So, Mr. Rogers.
An abomination, because any good Christian knows that we're only special because who died for us. Our worth is transitory and can be bartered or sold away.
When that worldview cracked and crumbled, I didn't think much of Mr. Rogers. Slowly, I learned things about him. Like that he was, in fact, a minister.
And then, Mr. Rogers died, and when a white-man-in-power dies, one waits to hear how his legacy is more complicated than we were led to believe.
Mr. Rogers seems to have done that.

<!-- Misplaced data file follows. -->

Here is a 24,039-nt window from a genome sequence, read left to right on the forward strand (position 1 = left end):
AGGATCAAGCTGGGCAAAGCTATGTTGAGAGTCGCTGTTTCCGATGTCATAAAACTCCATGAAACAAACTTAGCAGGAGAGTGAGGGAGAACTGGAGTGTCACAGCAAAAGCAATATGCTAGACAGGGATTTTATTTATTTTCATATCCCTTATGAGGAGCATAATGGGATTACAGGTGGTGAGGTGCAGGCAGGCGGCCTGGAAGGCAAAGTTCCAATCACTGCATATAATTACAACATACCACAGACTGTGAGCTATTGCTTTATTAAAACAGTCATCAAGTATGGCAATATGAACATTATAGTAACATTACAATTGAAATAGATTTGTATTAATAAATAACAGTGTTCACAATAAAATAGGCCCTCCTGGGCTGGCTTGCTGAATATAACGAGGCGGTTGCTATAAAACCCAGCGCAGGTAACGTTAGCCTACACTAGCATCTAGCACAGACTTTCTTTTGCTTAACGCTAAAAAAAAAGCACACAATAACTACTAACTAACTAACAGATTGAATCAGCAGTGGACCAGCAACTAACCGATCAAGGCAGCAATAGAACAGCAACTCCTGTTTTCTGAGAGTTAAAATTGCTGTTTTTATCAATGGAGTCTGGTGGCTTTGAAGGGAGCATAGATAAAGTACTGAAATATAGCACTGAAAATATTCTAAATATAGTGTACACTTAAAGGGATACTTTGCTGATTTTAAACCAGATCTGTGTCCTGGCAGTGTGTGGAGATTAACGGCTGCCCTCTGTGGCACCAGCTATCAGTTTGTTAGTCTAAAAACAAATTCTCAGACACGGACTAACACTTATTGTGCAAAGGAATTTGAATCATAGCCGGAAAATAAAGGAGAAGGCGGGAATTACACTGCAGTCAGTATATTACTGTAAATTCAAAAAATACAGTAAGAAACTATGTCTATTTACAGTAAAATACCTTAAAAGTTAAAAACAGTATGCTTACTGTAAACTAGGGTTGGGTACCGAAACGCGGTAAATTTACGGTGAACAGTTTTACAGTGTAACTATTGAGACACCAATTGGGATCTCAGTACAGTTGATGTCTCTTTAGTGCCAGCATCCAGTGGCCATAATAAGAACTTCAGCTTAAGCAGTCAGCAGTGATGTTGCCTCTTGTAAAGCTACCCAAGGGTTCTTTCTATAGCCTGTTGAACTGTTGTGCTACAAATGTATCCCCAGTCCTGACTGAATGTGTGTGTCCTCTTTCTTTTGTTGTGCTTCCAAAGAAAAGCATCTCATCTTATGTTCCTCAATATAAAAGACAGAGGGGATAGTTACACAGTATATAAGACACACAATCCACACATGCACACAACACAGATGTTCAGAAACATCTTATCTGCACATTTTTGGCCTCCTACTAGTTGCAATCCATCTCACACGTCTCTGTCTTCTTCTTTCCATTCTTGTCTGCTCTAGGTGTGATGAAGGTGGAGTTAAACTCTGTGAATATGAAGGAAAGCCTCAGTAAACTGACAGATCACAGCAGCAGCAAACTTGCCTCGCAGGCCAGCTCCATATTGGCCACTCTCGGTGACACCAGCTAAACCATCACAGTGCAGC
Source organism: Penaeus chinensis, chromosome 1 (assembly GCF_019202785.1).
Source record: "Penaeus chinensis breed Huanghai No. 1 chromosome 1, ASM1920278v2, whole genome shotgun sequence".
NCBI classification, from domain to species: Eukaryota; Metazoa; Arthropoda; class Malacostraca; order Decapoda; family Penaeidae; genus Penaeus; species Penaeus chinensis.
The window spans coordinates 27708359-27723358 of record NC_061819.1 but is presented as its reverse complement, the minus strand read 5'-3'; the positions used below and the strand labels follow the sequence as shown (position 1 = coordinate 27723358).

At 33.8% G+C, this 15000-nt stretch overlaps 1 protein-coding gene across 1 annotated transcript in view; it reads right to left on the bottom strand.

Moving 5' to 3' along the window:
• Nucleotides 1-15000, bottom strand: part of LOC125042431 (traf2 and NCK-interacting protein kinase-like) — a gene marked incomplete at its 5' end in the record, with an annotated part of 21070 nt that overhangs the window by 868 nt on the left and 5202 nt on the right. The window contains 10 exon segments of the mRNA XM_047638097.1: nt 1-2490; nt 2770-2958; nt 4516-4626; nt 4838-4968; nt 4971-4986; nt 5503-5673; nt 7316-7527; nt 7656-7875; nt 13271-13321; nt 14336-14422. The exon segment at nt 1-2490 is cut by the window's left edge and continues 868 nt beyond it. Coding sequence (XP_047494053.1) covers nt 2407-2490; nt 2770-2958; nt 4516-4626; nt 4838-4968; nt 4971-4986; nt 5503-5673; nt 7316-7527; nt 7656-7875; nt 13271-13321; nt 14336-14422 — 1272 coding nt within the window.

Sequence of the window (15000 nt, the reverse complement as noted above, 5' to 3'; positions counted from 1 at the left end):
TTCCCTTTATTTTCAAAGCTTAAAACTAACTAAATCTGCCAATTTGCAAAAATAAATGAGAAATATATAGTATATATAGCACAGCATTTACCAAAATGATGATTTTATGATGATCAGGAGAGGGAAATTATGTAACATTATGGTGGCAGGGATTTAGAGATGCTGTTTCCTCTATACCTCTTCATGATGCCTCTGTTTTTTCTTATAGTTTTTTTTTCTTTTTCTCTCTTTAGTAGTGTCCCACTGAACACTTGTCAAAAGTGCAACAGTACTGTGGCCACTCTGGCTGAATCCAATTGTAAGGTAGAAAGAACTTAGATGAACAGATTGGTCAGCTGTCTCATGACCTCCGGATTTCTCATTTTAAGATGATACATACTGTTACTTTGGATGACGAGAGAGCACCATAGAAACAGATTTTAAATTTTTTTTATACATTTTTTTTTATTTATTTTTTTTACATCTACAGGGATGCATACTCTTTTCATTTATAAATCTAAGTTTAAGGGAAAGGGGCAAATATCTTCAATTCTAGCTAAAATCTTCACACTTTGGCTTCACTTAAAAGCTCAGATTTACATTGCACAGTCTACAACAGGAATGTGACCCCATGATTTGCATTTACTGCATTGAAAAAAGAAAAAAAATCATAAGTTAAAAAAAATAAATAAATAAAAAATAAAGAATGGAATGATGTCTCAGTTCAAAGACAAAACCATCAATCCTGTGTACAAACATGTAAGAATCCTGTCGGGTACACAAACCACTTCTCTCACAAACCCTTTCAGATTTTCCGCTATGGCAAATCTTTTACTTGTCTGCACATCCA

That is, the movie and the book forget about the women. Mr. Rogers did not.
In particular, Betty Aberlin and Margaret McFarland.
I think it's stupid. It's a bad story. It's harmful, damaging, and we should let this burn.
Because I don't think Mr. Rogers, even with all his passion, money, and drive, could have had the impact he did alone. I don't think anyone can.
Alone, we fall prey to ourselves.
Together, we're so much stronger and fierce. We give each other strength, we have each other's backs.
But we're also creatures that mimic and copy what we see - we only expect what we know.
That's what we'll try to do.
Teams don't diminish individuals; they elevate them.
It takes a team.
And I'm so very blessed to have my own neighborhood where I'm seen and loved.